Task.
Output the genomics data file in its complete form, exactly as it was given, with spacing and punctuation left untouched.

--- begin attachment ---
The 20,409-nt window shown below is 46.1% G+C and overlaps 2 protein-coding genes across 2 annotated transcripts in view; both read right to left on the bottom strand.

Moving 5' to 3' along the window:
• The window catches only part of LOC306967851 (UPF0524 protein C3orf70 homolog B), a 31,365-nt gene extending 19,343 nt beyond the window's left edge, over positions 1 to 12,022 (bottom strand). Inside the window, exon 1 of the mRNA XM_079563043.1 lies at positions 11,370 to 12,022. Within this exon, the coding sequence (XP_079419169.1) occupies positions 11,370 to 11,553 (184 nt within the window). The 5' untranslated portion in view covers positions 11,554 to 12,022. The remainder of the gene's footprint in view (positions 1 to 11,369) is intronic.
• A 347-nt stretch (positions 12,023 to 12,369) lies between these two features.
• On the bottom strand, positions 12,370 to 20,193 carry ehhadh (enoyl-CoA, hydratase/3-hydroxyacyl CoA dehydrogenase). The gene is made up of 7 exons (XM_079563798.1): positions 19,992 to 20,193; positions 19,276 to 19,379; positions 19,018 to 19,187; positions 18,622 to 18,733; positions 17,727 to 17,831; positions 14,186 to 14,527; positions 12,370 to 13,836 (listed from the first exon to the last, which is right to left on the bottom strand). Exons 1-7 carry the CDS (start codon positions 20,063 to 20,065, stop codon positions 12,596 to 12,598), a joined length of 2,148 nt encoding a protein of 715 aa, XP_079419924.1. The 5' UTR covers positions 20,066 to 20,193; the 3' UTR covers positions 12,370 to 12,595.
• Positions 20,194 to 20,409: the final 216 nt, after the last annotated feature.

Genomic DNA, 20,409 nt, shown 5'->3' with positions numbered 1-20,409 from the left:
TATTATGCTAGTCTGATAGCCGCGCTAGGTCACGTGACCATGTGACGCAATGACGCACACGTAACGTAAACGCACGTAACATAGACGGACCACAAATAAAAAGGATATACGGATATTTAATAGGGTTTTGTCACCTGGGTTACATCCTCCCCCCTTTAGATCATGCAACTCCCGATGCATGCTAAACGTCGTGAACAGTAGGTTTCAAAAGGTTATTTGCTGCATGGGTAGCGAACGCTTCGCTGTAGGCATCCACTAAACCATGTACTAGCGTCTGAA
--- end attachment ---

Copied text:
The 20,409-nt window shown below is 46.1% G+C and overlaps 2 protein-coding genes across 2 annotated transcripts in view; both read right to left on the bottom strand.

Moving 5' to 3' along the window:
• The window catches only part of LOC306967851 (UPF0524 protein C3orf70 homolog B), a 31,365-nt gene extending 19,343 nt beyond the window's left edge, over positions 1 to 12,022 (bottom strand). Inside the window, exon 1 of the mRNA XM_079563043.1 lies at positions 11,370 to 12,022. Within this exon, the coding sequence (XP_079419169.1) occupies positions 11,370 to 11,553 (184 nt within the window). The 5' untranslated portion in view covers positions 11,554 to 12,022. The remainder of the gene's footprint in view (positions 1 to 11,369) is intronic.
• A 347-nt stretch (positions 12,023 to 12,369) lies between these two features.
• On the bottom strand, positions 12,370 to 20,193 carry ehhadh (enoyl-CoA, hydratase/3-hydroxyacyl CoA dehydrogenase). The gene is made up of 7 exons (XM_079563798.1): positions 19,992 to 20,193; positions 19,276 to 19,379; positions 19,018 to 19,187; positions 18,622 to 18,733; positions 17,727 to 17,831; positions 14,186 to 14,527; positions 12,370 to 13,836 (listed from the first exon to the last, which is right to left on the bottom strand). Exons 1-7 carry the CDS (start codon positions 20,063 to 20,065, stop codon positions 12,596 to 12,598), a joined length of 2,148 nt encoding a protein of 715 aa, XP_079419924.1. The 5' UTR covers positions 20,066 to 20,193; the 3' UTR covers positions 12,370 to 12,595.
• Positions 20,194 to 20,409: the final 216 nt, after the last annotated feature.

Genomic DNA, 20,409 nt, shown 5'->3' with positions numbered 1-20,409 from the left:
TATTATGCTAGTCTGATAGCCGCGCTAGGTCACGTGACCATGTGACGCAATGACGCACACGTAACGTAAACGCACGTAACATAGACGGACCACAAATAAAAAGGATATACGGATATTTAATAGGGTTTTGTCACCTGGGTTACATCCTCCCCCCTTTAGATCATGCAACTCCCGATGCATGCTAAACGTCGTGAACAGTAGGTTTCAAAAGGTTATTTGCTGCATGGGTAGCGAACGCTTCGCTGTAGGCATCCACTAAACCATGTACTAGCGTCTGAA